The extreme focus on a viable deployment scheme is one of the
   novelties of LISP.

2.1.  Economics

   The key factor in successful adoption, as shown by recent experience
   in the Internet - and little appreciated to begin with, some decades
   back - is economics: does the new design have benefits which outweigh
   its costs.

   More importantly, this balance needs to hold for early adopters -
   because if they do not receive benefits to their adoption, the sphere
   of earliest adopters will not expand, and it will never get to
   widespread deployment.  One might have the world's best clean-slate
   design, but if it does not have a deployment plan which is
   economically feasible, it's just a mildly interesting piece of paper.

   This is particularly true of architectural enhancements, which are
   far less likely to be an addition which one can 'bolt onto the side'
   of existing mechanisms, and often offer their greatest benefits only
   when widely (or ubiquitously) deployed.

   Maximizing the cost-benefit ratio obviously has two aspects.  First,
   on the cost side, by making the design as inexpensive as possible,
   which means in part making the deployment as easy as possible.
   Second, on the benefit side, by providing many new capabilities,
   which is best done not by loading the design up with lots of features
   or options (which adds complexity), but by making the addition
   powerful through deeper flexibility.  We believe LISP has met both of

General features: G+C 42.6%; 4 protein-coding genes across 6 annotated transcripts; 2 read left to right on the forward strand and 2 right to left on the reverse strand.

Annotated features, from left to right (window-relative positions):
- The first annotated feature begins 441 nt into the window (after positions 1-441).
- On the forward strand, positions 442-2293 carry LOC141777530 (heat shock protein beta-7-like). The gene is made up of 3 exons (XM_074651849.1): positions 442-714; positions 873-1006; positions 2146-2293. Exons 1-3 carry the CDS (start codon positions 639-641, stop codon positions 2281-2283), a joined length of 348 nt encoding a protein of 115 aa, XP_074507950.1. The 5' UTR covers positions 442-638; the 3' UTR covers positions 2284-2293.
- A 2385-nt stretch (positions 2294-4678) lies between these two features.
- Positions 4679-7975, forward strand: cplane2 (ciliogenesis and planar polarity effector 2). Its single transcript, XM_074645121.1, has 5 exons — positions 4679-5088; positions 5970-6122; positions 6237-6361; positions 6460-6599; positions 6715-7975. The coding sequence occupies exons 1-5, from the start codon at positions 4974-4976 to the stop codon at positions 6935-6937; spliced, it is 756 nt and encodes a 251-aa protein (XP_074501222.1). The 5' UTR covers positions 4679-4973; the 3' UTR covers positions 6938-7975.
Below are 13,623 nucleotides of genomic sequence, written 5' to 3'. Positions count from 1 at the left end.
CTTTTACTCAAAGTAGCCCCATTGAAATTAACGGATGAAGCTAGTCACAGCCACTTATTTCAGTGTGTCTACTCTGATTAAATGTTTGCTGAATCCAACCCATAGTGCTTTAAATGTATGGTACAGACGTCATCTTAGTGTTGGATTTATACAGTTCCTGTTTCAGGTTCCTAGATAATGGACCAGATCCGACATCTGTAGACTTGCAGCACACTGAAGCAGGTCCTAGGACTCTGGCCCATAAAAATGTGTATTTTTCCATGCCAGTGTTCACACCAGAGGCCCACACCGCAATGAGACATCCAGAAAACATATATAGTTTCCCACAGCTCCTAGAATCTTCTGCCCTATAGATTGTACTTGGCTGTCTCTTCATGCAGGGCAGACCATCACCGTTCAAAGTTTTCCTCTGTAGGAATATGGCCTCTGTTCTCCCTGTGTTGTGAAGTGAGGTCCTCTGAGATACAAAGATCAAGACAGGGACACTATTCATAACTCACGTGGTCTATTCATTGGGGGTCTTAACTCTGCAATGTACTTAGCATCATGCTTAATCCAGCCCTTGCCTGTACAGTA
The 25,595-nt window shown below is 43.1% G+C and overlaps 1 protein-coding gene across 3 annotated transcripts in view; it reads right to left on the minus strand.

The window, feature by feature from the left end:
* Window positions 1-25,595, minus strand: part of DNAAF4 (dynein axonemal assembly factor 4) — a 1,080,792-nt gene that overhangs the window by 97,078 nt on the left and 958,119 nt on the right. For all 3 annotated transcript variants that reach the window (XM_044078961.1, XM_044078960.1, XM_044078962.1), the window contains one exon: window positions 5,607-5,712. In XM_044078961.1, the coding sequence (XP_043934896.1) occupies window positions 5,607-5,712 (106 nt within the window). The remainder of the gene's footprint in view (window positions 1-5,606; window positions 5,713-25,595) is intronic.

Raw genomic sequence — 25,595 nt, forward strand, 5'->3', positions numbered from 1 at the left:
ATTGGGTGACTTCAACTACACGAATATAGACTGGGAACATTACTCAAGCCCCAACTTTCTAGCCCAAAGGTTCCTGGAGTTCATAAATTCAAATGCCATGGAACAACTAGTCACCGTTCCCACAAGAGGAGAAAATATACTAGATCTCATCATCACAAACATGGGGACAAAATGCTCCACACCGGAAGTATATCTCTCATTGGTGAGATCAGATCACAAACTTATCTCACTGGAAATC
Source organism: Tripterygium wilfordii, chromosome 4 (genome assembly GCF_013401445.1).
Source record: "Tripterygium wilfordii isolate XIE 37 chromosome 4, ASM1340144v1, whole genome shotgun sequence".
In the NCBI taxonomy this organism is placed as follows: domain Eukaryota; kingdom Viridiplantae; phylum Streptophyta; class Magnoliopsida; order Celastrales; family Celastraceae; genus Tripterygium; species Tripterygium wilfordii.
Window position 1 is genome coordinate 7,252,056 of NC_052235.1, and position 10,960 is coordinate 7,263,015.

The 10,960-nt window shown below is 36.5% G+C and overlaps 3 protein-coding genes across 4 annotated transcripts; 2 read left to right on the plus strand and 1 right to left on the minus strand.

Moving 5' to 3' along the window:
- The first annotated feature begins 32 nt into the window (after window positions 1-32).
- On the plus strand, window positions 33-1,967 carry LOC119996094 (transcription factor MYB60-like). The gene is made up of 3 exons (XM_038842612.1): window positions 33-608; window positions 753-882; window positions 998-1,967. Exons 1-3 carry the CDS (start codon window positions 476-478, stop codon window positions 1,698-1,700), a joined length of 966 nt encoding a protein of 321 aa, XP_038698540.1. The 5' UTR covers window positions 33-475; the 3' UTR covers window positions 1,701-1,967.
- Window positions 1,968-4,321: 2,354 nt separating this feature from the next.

these goals.

2.2.  Maximize Re-use of Existing Mechanism

   One key part of reducing the cost of a new design is to absolutely
   minimize the amount of change _required_ to existing, deployed,
   devices: the fewer devices need to be changed, and the smaller the
   change to those that do, the lower the pain (and thus the greater the
   likelihood) of deployment.

   Designs which absolutely require 'forklift upgrades' to large amounts
   of existing gear are far less likely to succeed - because they have
   to have extremely large benefits to make their very substantial costs

   It is for this reason that LISP, in most cases, initially requires no
   changes to devices in the Internet (both hosts and routers), and also
   initially reuses, whereever possible, existing protocols (IPv4
   [RFC791] and IPv6 [RFC2460]).  The 'initially' must be stressed -
   careful attention has also long been paid to the long-term future
   (see [Future]), and larger changes become feasible as deployment

2.3.  Self-Deployment

   LISP has deliberately employed a rather different deployment model,
   which we might call 'self-deployment'; it does not require a huge
   push to get it deployed, rather, it is hoped that once people see it
   and realize they can easily make good use of it _on their own_ (i.e.
   without requiring adoption by others), it will 'deploy itself' (hence